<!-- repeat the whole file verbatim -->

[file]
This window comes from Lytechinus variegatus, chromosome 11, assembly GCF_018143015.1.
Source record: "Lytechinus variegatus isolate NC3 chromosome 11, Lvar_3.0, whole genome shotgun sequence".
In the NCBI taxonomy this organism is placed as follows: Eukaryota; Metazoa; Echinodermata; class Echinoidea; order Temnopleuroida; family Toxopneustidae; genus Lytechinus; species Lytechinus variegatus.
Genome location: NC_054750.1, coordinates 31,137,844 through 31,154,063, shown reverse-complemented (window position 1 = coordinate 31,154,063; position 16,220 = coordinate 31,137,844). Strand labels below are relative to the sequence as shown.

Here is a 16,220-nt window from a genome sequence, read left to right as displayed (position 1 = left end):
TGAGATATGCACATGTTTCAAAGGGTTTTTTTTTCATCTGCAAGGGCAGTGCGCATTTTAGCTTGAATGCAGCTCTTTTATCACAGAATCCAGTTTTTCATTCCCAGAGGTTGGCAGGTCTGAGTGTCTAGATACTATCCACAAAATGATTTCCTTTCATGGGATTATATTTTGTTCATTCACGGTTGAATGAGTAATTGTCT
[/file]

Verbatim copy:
This window comes from Lytechinus variegatus, chromosome 11, assembly GCF_018143015.1.
Source record: "Lytechinus variegatus isolate NC3 chromosome 11, Lvar_3.0, whole genome shotgun sequence".
In the NCBI taxonomy this organism is placed as follows: Eukaryota; Metazoa; Echinodermata; class Echinoidea; order Temnopleuroida; family Toxopneustidae; genus Lytechinus; species Lytechinus variegatus.
Genome location: NC_054750.1, coordinates 31,137,844 through 31,154,063, shown reverse-complemented (window position 1 = coordinate 31,154,063; position 16,220 = coordinate 31,137,844). Strand labels below are relative to the sequence as shown.

Here is a 16,220-nt window from a genome sequence, read left to right as displayed (position 1 = left end):
TGAGATATGCACATGTTTCAAAGGGTTTTTTTTTCATCTGCAAGGGCAGTGCGCATTTTAGCTTGAATGCAGCTCTTTTATCACAGAATCCAGTTTTTCATTCCCAGAGGTTGGCAGGTCTGAGTGTCTAGATACTATCCACAAAATGATTTCCTTTCATGGGATTATATTTTGTTCATTCACGGTTGAATGAGTAATTGTCT